SparkFun AS3935 Lightning Detector Hookup Guide (v20)

Contributors: Elias The Sparkiest
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Note: This tutorial was written for v20 of the AS3935 lightning detector. For information on the previous version of the hookup guide, you will need to head over to the older tutorial.

The SparkFun AS3935 Lightning Detector adds lightning detection to your next weather station or to your next bike ride. Are you worried about the looming clouds in the distance, how far away is that storm exactly? The lightning detector can tell you the distance to the front of the storm 40 km away with an accuracy of 1km. It has false positive rejection and comes with many configurable features. To get at those features we have written a library that gives you access to settings such as storm sensing sensitivity, when detecting indoors vs outdoors, or the number of lightning strikes needed to trigger an interrupt! Revision 2.0 of the board is SPI only*, with the caveat that if you wanted to use I²C, all the parts are there but it is NOT supported by SparkFun.

SparkFun Lightning Detector - AS3935

SparkFun Lightning Detector - AS3935


Required Materials

To follow along with the example code used in this tutorial, you will also need the following materials. You may not need everything though depending on what you have. Add it to your cart, read through the guide, and adjust the cart as necessary.

SparkFun RedBoard Qwiic

SparkFun RedBoard Qwiic

Jumper Wires - Connected 6" (M/F, 20 pack)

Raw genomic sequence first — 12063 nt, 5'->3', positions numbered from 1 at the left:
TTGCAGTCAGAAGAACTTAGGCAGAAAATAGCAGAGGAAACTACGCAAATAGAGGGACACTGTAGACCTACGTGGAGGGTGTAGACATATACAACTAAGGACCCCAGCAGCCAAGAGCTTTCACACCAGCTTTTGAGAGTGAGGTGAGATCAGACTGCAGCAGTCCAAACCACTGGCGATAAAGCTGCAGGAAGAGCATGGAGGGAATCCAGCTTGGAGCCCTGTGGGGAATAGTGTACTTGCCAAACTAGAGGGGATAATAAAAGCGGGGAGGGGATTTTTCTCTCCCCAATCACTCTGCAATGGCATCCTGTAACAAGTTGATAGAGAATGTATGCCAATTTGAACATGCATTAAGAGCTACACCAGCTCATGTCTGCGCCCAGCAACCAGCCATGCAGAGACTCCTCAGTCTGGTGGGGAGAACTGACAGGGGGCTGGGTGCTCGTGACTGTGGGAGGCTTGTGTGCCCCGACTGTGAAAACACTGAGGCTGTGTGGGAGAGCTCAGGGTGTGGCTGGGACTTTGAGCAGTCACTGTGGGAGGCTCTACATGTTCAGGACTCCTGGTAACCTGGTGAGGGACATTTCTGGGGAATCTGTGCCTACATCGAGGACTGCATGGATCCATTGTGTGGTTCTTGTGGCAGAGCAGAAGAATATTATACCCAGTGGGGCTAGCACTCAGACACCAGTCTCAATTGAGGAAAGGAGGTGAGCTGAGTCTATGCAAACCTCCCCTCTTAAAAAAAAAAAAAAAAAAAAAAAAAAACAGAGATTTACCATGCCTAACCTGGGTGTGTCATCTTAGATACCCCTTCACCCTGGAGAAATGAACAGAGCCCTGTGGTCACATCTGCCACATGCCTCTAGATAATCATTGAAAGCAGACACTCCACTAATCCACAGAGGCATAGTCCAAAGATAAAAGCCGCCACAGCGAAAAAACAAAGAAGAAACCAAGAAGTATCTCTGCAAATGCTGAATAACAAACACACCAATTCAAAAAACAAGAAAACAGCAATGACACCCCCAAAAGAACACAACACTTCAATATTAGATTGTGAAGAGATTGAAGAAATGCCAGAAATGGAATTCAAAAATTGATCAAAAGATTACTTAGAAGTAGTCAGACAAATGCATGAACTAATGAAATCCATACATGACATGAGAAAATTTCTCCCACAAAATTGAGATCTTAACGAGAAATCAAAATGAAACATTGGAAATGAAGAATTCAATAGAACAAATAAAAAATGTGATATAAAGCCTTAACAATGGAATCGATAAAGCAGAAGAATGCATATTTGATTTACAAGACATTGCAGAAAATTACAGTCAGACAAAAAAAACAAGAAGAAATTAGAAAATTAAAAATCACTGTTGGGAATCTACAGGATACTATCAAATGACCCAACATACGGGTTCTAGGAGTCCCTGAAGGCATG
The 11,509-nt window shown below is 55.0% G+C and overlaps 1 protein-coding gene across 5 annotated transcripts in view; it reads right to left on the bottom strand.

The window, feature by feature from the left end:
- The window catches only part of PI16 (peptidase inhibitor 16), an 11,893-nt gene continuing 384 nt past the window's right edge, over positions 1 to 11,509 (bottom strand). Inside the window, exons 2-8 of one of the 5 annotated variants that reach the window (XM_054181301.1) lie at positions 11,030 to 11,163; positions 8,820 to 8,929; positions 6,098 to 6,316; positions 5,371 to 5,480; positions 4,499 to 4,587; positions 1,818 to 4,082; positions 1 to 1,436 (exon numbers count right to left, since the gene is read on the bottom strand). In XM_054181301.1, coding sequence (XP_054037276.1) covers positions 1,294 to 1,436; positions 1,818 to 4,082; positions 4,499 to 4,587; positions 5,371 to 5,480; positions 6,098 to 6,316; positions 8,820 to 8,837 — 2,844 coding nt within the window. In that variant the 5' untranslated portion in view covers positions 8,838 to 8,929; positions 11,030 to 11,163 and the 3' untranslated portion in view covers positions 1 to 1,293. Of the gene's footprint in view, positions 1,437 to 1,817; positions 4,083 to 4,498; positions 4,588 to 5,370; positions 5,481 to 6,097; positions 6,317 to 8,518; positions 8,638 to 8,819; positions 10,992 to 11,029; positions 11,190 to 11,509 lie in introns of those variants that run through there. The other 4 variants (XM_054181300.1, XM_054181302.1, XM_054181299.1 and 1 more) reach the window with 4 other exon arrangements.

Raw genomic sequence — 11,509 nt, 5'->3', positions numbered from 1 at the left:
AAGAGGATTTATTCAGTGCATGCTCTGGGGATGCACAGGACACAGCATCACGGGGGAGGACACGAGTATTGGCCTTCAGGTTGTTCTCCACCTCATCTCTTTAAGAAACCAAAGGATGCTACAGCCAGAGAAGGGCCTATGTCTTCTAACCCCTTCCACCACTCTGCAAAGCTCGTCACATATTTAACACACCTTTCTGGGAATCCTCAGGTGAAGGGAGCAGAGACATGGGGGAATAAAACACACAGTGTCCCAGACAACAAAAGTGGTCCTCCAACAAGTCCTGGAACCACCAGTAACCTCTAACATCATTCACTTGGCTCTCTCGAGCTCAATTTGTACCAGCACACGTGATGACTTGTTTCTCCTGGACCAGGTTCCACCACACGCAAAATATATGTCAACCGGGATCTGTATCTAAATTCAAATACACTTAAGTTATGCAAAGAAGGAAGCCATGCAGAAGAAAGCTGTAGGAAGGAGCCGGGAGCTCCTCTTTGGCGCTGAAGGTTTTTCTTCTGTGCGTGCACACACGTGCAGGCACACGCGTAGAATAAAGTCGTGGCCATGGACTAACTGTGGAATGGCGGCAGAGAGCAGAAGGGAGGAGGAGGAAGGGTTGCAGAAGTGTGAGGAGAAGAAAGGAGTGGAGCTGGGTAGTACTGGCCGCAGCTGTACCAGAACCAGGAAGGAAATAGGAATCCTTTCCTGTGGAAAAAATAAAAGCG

Jumper Wires - Connected 6" (M/F, 20 pack)

Break Away Headers - Straight

Break Away Headers - Straight

USB Micro-B Cable - 6 Foot

USB Micro-B Cable - 6 Foot



Depending on your setup, you will may need a soldering iron, solder, and general soldering accessories.

Soldering Iron - 60W (Adjustable Temperature)

Soldering Iron - 60W (Adjustable Temperature)

Solder Lead Free - 15-gram Tube

Solder Lead Free - 15-gram Tube


Suggested Reading

We would also recommend taking a look at the following tutorials if you aren't familiar with them.

Serial Peripheral Interface (SPI)

SPI is commonly used to connect microcontrollers to peripherals such as sensors, shift registers, and SD cards.


An introduction to I2C, one of the main embedded communications protocols in use today.

How to Work with Jumper Pads and PCB Traces

Handling PCB jumper pads and traces is an essential skill. Learn how to cut a PCB trace, add a solder jumper between pads to reroute connections, and repair a trace with the green wire method if a trace is damaged.

RedBoard Qwiic Hookup Guide

This tutorial covers the basic functionality of the RedBoard Qwiic. This tutorial also covers how to get started blinking an LED and using the Qwiic system.